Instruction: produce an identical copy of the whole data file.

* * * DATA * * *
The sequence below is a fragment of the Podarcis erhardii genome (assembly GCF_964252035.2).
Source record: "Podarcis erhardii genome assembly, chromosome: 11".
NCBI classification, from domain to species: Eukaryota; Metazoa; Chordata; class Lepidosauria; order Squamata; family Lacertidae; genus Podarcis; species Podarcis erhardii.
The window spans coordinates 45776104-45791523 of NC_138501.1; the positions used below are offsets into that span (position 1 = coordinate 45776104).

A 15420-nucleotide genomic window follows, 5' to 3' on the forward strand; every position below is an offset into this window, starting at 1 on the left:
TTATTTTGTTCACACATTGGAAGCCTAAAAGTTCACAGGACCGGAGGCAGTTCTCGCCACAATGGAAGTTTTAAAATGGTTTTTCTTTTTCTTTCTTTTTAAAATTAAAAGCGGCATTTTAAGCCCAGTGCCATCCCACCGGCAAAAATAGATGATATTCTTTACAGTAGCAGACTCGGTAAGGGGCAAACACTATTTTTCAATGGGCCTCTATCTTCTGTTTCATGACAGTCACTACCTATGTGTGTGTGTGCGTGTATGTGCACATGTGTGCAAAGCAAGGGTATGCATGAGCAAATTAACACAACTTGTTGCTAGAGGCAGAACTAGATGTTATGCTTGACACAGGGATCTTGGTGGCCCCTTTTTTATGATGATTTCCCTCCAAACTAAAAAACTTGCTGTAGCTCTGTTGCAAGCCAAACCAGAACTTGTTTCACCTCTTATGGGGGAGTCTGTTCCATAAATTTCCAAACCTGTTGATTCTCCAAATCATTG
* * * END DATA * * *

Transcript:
The sequence below is a fragment of the Podarcis erhardii genome (assembly GCF_964252035.2).
Source record: "Podarcis erhardii genome assembly, chromosome: 11".
NCBI classification, from domain to species: Eukaryota; Metazoa; Chordata; class Lepidosauria; order Squamata; family Lacertidae; genus Podarcis; species Podarcis erhardii.
The window spans coordinates 45776104-45791523 of NC_138501.1; the positions used below are offsets into that span (position 1 = coordinate 45776104).

A 15420-nucleotide genomic window follows, 5' to 3' on the forward strand; every position below is an offset into this window, starting at 1 on the left:
TTATTTTGTTCACACATTGGAAGCCTAAAAGTTCACAGGACCGGAGGCAGTTCTCGCCACAATGGAAGTTTTAAAATGGTTTTTCTTTTTCTTTCTTTTTAAAATTAAAAGCGGCATTTTAAGCCCAGTGCCATCCCACCGGCAAAAATAGATGATATTCTTTACAGTAGCAGACTCGGTAAGGGGCAAACACTATTTTTCAATGGGCCTCTATCTTCTGTTTCATGACAGTCACTACCTATGTGTGTGTGTGCGTGTATGTGCACATGTGTGCAAAGCAAGGGTATGCATGAGCAAATTAACACAACTTGTTGCTAGAGGCAGAACTAGATGTTATGCTTGACACAGGGATCTTGGTGGCCCCTTTTTTATGATGATTTCCCTCCAAACTAAAAAACTTGCTGTAGCTCTGTTGCAAGCCAAACCAGAACTTGTTTCACCTCTTATGGGGGAGTCTGTTCCATAAATTTCCAAACCTGTTGATTCTCCAAATCATTG